Capsaicin is the chemical found in various hot peppers that causes the lips, the mucous membranes inside one's mouth, the esophagus and each end of the digestive tract to feel a burning sensation upon consumption, digestion and elimination, in addition to being the main ingredient in pepper spray. The hotness of capsaicin is measured in Scoville Heat Units.
Please note: this list should be considered incomplete, as new super-hot pepper cultivars are appearing one at a time every few years, mostly thanks to a man named Ed Currie, one of the world's foremost pepper growers.
Additionally, the peppers listed below have a range of Scoville heat units rather than a static number. This is because there are a few factors that affect the pungency of peppers—weather conditions, mostly, but also soil quality and, as any grower would tell you, luck.
Many, if not most of those listed below following the ghost pepper, are cultivars and are not found in the wild. The Trinidad Moruga Scorpion pepper is probably the hottest non-cultivar; it is native to the islands of Trinidad and Tobago in the Caribbean.
||Country or region of origin
|Ancho de Pasilla||1,000—4,000||Mexico|
|Anaheim (aka New Mexican)||1,500—2,500||USA|
|Chile de Árbol||15,000—30,000||Mexico|
|Nagabon (Scotch Bonnet X Ghost Pepper)||750,000—900,000||UK|
|Naga Jolokia (aka Ghost Pepper)||855,000—1,041,000||India|
|7 Pot Douglah||924,000—2,200,000||Trinidad and Tobago|
|Trinidad Scorpion Butch T||1,200,000—1,400,000||Trinidad and Tobago|
|Genghis Khan's Brain||1,500,000—1,700,000||Italy|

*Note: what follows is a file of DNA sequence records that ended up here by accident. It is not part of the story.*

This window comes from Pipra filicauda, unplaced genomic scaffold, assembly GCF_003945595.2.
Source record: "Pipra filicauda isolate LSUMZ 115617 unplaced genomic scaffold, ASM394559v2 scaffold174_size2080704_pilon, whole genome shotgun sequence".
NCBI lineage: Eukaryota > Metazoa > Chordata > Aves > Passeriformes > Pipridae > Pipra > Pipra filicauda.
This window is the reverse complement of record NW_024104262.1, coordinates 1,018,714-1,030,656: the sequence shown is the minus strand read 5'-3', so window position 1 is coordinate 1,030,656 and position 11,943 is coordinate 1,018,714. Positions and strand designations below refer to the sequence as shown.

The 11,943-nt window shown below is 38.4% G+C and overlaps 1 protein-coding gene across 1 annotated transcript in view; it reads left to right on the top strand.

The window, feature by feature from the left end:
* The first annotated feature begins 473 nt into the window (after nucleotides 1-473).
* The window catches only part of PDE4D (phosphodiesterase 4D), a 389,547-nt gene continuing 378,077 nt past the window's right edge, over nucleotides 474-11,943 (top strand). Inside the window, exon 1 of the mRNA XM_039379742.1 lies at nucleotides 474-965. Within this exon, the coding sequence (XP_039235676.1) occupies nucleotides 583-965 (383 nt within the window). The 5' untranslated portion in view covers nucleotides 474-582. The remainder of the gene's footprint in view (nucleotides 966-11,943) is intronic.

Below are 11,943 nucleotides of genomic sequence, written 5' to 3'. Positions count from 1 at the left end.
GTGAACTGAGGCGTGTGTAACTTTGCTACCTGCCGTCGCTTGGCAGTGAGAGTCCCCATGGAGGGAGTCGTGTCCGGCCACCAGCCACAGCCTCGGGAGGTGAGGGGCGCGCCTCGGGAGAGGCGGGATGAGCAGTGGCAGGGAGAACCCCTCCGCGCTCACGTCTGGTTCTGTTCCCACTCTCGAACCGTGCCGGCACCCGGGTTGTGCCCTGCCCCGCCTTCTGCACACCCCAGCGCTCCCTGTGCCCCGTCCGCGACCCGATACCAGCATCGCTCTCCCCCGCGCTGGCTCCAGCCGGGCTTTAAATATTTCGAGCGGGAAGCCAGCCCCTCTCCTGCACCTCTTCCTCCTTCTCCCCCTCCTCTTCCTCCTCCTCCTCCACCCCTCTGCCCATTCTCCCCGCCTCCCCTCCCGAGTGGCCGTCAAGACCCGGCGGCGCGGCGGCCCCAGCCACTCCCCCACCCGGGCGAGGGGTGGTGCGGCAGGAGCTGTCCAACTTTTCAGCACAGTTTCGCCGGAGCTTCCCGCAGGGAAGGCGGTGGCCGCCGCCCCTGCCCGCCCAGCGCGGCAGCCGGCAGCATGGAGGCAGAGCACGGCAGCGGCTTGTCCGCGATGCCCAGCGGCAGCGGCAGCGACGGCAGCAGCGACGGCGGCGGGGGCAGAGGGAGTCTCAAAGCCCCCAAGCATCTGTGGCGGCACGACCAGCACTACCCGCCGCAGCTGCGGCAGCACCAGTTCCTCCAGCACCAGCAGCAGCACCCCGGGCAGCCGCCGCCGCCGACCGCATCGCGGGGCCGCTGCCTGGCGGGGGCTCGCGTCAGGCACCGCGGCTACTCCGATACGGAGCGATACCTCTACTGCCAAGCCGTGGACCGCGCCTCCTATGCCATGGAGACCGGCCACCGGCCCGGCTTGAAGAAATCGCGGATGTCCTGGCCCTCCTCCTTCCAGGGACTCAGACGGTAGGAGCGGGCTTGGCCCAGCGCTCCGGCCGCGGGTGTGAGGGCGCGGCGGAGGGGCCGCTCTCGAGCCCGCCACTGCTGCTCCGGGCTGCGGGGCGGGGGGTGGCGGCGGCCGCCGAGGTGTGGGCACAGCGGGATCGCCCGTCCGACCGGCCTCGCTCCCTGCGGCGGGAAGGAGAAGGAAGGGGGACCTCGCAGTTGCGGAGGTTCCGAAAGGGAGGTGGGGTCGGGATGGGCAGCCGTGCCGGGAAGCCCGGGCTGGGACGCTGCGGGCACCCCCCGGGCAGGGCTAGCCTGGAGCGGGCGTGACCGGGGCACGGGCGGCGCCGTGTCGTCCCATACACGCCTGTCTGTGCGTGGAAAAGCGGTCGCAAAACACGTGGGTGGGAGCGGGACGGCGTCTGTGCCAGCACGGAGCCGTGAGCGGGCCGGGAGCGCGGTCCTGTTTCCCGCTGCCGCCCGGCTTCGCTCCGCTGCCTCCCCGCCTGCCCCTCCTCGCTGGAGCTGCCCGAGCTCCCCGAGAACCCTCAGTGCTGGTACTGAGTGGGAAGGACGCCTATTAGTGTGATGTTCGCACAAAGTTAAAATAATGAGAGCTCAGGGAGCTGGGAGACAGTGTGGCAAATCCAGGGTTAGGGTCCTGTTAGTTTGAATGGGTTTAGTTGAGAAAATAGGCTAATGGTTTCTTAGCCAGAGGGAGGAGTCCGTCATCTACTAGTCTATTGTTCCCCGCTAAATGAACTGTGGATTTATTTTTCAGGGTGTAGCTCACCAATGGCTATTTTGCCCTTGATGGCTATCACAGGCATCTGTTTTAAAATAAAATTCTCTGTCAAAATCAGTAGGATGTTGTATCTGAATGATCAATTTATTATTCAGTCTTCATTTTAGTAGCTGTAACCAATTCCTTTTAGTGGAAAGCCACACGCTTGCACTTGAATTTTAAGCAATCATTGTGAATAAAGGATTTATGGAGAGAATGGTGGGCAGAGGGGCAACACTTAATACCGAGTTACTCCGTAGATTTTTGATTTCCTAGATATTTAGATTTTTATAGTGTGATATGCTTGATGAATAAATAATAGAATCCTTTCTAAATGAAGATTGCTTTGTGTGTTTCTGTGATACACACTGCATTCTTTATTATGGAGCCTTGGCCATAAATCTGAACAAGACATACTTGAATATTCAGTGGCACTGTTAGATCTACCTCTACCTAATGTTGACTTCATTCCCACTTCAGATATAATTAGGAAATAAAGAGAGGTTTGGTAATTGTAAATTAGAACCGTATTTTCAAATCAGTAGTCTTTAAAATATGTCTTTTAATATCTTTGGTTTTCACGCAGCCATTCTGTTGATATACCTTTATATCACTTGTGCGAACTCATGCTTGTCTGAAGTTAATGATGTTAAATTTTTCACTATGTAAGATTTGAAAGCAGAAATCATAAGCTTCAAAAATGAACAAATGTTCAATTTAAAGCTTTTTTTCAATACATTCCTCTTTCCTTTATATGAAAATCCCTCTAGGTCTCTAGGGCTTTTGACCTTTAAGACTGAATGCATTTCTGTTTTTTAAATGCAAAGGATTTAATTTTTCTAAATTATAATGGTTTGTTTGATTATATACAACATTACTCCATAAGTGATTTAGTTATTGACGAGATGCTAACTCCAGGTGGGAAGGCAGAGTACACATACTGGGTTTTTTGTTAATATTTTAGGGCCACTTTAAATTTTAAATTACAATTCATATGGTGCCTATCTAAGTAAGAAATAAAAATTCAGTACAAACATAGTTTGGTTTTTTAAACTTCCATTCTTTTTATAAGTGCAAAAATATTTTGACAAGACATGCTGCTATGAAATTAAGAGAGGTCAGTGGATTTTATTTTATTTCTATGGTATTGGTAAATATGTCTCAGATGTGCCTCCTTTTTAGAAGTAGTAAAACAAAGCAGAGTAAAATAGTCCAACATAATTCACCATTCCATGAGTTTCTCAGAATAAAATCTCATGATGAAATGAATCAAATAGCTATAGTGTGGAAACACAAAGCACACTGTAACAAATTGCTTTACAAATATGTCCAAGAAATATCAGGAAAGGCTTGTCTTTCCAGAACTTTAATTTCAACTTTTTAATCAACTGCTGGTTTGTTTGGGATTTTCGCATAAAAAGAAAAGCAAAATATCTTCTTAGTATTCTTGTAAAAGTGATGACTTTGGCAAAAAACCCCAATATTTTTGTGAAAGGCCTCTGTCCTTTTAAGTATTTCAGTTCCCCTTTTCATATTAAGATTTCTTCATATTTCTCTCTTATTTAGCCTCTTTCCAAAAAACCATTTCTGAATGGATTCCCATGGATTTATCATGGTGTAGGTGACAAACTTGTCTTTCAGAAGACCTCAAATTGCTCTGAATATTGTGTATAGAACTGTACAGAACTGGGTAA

|Carolina Reaper||1,569,000—1,700,000||South Carolina|
|Trinidad Moruga Scorpion||1,800,000—2,000,000||Trinidad and Tobago|
|Pepper X||3,180,000 +||USA|
For reference, consumer-grade pepper spray rates about 2,000,000 and police-grade rates 4,500,000 Scoville units. Pure, unrefined capsaicin rates at 16,000,000 Scovilles.
It's a tricky proposition to eat any of the peppers (fresh and whole) listed above that come after the habanero; search Youtube for "eating carolina reaper" or "eating scorpion peppers" and it becomes abundantly clear that doing so causes most people severe gastrointestinal distress, making the consumption of such peppers more of a survival challenge than anything else. (Indeed, Dragon's Breath and Pepper X aren't even intended for human consumption; rather, those peppers are grown for use in anesthetic topical solutions, although at least one sauce has been made from Pepper X—Heatonist's "The Last Dab XXX", which has been featured on Hot Ones for a few years.) This isn't necessarily the case when those peppers are used to make hot sauces, but still, use caution and common sense when approaching heat level 10+.